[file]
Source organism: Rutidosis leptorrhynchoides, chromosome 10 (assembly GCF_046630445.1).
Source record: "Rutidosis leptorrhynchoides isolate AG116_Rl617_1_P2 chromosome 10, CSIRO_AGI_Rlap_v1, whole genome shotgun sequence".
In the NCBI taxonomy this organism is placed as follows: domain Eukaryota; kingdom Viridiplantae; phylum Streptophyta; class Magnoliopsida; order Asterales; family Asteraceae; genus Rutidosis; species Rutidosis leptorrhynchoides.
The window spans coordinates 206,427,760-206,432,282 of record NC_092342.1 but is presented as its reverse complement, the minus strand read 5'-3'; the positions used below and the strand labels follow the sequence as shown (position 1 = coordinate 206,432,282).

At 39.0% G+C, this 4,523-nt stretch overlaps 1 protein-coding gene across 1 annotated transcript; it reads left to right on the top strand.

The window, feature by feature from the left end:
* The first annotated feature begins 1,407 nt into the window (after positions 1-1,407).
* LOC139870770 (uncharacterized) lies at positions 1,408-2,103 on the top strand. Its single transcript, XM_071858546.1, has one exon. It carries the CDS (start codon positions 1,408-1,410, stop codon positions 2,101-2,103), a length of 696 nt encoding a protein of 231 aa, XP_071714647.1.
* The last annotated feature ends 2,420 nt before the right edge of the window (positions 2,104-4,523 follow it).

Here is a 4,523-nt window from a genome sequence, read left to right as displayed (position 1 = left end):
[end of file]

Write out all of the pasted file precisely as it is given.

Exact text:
Source organism: Rutidosis leptorrhynchoides, chromosome 10 (assembly GCF_046630445.1).
Source record: "Rutidosis leptorrhynchoides isolate AG116_Rl617_1_P2 chromosome 10, CSIRO_AGI_Rlap_v1, whole genome shotgun sequence".
In the NCBI taxonomy this organism is placed as follows: domain Eukaryota; kingdom Viridiplantae; phylum Streptophyta; class Magnoliopsida; order Asterales; family Asteraceae; genus Rutidosis; species Rutidosis leptorrhynchoides.
The window spans coordinates 206,427,760-206,432,282 of record NC_092342.1 but is presented as its reverse complement, the minus strand read 5'-3'; the positions used below and the strand labels follow the sequence as shown (position 1 = coordinate 206,432,282).

At 39.0% G+C, this 4,523-nt stretch overlaps 1 protein-coding gene across 1 annotated transcript; it reads left to right on the top strand.

The window, feature by feature from the left end:
* The first annotated feature begins 1,407 nt into the window (after positions 1-1,407).
* LOC139870770 (uncharacterized) lies at positions 1,408-2,103 on the top strand. Its single transcript, XM_071858546.1, has one exon. It carries the CDS (start codon positions 1,408-1,410, stop codon positions 2,101-2,103), a length of 696 nt encoding a protein of 231 aa, XP_071714647.1.
* The last annotated feature ends 2,420 nt before the right edge of the window (positions 2,104-4,523 follow it).

Here is a 4,523-nt window from a genome sequence, read left to right as displayed (position 1 = left end):